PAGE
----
For a mobile revolution to occur, IT first has to allow enterprise data to exist on the device in a secure manner. We’ve talked about the invasion of smart devices in the enterprise. Now, as more users bring personally owned smartphones and tablets to work, IT is suddenly faced with the need to come up with a governance plan for mobile.
With this rapid adoption of smart devices, it is becoming very important for companies to define their mobile policies. Those who don’t embrace and support smart devices may run into many issues that can hinder workplace productivity. Those who do should implement a mobility governance strategy to increase success.
IT departments are certainly used to creating and enforcing rules and regulations. They are experts at enforcing policies that cover everything from how often users need to change their passwords to what software needs to be installed on each computer. In any computing environment, these policies are absolutely critical to protect the physical network and ensure that intellectual property remains secure.
But IT departments often overlook — even deny — information access to mobile devices. Instead of denying access, you should instead be proactive about managing smartphones, tablets, and other handheld devices throughout their lifecycle, from activation out of the box all the way through to when they are taken out of production.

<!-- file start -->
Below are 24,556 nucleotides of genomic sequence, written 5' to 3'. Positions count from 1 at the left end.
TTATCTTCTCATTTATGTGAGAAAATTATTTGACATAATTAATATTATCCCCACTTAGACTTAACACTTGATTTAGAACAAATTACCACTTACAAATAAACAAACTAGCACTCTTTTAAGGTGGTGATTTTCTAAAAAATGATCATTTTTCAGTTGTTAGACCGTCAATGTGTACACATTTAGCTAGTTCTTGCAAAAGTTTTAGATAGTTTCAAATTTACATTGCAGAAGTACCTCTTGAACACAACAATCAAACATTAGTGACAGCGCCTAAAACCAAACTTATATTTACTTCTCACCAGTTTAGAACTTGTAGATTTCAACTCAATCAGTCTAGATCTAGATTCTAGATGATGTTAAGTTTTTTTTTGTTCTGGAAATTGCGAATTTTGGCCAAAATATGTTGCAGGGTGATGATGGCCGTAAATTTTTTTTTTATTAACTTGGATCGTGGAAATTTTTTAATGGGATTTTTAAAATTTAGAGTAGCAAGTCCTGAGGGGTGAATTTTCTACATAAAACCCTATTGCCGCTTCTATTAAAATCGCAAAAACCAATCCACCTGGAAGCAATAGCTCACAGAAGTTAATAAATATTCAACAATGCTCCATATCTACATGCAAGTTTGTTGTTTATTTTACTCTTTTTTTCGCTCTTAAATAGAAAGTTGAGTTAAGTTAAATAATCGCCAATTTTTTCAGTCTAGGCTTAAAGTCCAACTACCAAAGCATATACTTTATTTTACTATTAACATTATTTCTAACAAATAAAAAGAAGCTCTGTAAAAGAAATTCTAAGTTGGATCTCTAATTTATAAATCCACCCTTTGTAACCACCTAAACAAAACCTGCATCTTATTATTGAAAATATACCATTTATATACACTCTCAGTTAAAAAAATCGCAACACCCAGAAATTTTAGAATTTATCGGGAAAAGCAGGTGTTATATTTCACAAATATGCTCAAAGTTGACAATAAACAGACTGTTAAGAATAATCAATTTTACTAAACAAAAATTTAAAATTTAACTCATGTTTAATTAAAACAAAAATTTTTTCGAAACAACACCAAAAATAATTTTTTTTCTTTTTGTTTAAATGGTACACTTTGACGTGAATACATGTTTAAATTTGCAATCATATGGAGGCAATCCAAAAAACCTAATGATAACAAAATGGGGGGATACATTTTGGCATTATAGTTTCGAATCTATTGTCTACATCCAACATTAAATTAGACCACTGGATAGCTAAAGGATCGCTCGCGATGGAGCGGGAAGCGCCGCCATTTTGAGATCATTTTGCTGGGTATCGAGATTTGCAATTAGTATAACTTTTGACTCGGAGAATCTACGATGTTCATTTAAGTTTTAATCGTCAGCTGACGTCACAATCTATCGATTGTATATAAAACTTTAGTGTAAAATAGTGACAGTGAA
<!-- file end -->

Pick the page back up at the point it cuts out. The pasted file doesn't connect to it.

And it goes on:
If you think of mobile governance as a strategic initiative within your organization, it will be more likely be accepted and followed. A critical first step is to document and publicize policies to all groups of mobile workers. Depending on their role within the organization, each of these groups will likely have different requirements when it comes to mobile communications – keep in mind up front that one size does not fit all.
Companies need to clearly document and publicize policies for each unique user group. These policies should be given directly to employees, who should then have a chance to review them.
Alongside user education, it’s critical to have the technology to back up the policy governing mobile devices on the network. Consider deploying an enterprise mobility management solution that extends existing corporate IT policies out to handheld devices. This platform, such as SAP Afaria, should support a variety of devices (most importantly today iPhone, iPad and Android) and allow you to see what’s on the network and ensure mobile devices are in compliance with policy.